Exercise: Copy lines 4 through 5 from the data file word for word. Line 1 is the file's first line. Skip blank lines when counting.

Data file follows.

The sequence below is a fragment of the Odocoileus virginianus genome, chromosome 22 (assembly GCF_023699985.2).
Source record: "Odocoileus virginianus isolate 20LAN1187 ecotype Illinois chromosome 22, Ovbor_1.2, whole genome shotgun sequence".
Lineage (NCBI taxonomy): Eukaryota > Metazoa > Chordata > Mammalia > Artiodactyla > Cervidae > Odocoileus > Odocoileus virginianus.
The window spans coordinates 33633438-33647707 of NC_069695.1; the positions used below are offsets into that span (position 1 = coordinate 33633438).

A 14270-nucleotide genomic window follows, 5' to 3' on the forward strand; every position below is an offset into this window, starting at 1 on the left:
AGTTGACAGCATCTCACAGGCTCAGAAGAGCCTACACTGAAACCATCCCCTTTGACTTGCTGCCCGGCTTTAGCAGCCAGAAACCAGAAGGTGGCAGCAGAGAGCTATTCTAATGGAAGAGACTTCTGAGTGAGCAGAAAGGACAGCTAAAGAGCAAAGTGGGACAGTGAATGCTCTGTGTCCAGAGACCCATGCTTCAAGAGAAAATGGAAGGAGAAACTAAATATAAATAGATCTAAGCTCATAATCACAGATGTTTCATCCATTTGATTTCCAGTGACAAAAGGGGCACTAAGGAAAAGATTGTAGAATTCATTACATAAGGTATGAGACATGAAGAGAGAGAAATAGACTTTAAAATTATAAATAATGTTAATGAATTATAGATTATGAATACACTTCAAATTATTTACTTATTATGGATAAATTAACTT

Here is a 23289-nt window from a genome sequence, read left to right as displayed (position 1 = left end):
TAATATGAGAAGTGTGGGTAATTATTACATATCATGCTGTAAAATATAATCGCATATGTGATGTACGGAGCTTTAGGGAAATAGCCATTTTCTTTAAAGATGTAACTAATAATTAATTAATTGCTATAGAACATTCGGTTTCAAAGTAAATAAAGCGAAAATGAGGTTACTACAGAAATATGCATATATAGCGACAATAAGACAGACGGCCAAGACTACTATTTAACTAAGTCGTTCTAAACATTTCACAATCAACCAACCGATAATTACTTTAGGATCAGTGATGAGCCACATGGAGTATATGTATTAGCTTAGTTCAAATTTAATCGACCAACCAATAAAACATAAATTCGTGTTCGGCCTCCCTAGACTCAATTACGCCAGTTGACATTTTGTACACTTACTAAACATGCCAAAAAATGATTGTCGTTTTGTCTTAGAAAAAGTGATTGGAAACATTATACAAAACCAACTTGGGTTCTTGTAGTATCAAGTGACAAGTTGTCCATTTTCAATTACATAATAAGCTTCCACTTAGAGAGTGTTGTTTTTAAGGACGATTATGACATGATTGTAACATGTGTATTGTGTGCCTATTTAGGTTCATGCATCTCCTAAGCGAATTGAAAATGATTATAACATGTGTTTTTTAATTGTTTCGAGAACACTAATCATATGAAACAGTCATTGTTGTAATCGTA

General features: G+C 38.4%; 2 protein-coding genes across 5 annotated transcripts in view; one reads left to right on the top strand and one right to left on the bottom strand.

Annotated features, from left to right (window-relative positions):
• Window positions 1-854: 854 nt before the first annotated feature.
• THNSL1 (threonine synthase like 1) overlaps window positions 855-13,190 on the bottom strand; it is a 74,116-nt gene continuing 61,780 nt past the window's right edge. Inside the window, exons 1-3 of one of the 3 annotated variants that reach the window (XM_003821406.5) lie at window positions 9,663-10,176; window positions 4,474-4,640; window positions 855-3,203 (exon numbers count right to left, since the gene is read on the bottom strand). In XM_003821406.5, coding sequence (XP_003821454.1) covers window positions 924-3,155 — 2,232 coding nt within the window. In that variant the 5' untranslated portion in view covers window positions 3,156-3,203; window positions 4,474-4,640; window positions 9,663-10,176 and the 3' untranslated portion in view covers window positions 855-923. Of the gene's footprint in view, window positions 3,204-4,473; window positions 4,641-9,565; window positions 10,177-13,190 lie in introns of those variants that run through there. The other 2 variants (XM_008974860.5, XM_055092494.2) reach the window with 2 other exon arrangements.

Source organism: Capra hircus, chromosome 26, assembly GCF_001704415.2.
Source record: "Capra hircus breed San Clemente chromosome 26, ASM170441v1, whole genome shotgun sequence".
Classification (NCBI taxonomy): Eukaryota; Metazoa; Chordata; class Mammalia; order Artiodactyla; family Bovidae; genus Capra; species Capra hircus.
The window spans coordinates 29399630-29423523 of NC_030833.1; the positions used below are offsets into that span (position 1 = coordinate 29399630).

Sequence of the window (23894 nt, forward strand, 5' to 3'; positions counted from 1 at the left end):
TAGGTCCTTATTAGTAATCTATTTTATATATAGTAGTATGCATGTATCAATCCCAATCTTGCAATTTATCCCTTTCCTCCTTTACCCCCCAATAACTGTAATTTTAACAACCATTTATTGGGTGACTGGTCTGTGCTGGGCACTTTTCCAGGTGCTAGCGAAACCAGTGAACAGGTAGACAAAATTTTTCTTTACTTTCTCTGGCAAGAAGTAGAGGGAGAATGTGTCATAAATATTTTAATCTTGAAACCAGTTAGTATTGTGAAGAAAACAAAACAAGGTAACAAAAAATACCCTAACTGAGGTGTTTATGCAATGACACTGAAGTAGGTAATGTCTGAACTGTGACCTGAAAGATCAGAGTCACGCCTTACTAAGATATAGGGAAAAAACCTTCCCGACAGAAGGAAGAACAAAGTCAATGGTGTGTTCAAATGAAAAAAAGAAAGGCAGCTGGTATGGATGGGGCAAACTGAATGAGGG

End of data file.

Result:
The window spans coordinates 33633438-33647707 of NC_069695.1; the positions used below are offsets into that span (position 1 = coordinate 33633438).

A 14270-nucleotide genomic window follows, 5' to 3' on the forward strand; every position below is an offset into this window, starting at 1 on the left: